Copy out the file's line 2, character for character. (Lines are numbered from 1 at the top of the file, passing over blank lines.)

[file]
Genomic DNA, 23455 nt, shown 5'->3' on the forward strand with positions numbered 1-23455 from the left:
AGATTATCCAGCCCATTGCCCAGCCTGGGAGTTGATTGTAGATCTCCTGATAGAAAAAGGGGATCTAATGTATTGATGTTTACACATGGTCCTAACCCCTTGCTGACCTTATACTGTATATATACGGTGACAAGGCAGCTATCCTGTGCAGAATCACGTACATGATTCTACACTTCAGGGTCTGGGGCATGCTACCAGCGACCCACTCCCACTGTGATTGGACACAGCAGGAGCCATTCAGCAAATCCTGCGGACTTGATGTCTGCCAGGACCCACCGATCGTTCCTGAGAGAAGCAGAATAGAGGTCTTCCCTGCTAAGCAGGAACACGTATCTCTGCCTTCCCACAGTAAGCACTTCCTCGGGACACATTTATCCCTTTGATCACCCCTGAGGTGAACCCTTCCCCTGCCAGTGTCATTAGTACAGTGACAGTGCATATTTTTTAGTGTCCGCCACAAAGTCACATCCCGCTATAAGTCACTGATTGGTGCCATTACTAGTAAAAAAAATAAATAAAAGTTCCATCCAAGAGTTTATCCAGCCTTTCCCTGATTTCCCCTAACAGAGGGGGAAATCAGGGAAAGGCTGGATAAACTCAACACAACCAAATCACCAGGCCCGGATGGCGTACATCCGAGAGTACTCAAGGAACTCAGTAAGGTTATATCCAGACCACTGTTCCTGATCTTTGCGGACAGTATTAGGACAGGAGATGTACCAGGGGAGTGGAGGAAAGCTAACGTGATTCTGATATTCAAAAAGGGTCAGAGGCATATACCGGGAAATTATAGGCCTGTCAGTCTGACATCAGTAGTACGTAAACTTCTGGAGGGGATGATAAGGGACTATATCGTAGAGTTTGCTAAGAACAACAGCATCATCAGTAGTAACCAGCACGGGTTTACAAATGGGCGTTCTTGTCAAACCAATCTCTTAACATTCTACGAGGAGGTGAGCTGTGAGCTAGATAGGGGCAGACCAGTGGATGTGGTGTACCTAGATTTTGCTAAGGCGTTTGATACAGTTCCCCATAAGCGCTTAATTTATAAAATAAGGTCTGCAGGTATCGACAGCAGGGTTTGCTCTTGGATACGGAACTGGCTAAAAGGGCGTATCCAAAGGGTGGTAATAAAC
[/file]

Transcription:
AGATTATCCAGCCCATTGCCCAGCCTGGGAGTTGATTGTAGATCTCCTGATAGAAAAAGGGGATCTAATGTATTGATGTTTACACATGGTCCTAACCCCTTGCTGACCTTATACTGTATATATACGGTGACAAGGCAGCTATCCTGTGCAGAATCACGTACATGATTCTACACTTCAGGGTCTGGGGCATGCTACCAGCGACCCACTCCCACTGTGATTGGACACAGCAGGAGCCATTCAGCAAATCCTGCGGACTTGATGTCTGCCAGGACCCACCGATCGTTCCTGAGAGAAGCAGAATAGAGGTCTTCCCTGCTAAGCAGGAACACGTATCTCTGCCTTCCCACAGTAAGCACTTCCTCGGGACACATTTATCCCTTTGATCACCCCTGAGGTGAACCCTTCCCCTGCCAGTGTCATTAGTACAGTGACAGTGCATATTTTTTAGTGTCCGCCACAAAGTCACATCCCGCTATAAGTCACTGATTGGTGCCATTACTAGTAAAAAAAATAAATAAAAGTTCCATCCAAGAGTTTATCCAGCCTTTCCCTGATTTCCCCTAACAGAGGGGGAAATCAGGGAAAGGCTGGATAAACTCAACACAACCAAATCACCAGGCCCGGATGGCGTACATCCGAGAGTACTCAAGGAACTCAGTAAGGTTATATCCAGACCACTGTTCCTGATCTTTGCGGACAGTATTAGGACAGGAGATGTACCAGGGGAGTGGAGGAAAGCTAACGTGATTCTGATATTCAAAAAGGGTCAGAGGCATATACCGGGAAATTATAGGCCTGTCAGTCTGACATCAGTAGTACGTAAACTTCTGGAGGGGATGATAAGGGACTATATCGTAGAGTTTGCTAAGAACAACAGCATCATCAGTAGTAACCAGCACGGGTTTACAAATGGGCGTTCTTGTCAAACCAATCTCTTAACATTCTACGAGGAGGTGAGCTGTGAGCTAGATAGGGGCAGACCAGTGGATGTGGTGTACCTAGATTTTGCTAAGGCGTTTGATACAGTTCCCCATAAGCGCTTAATTTATAAAATAAGGTCTGCAGGTATCGACAGCAGGGTTTGCTCTTGGATACGGAACTGGCTAAAAGGGCGTATCCAAAGGGTGGTAATAAAC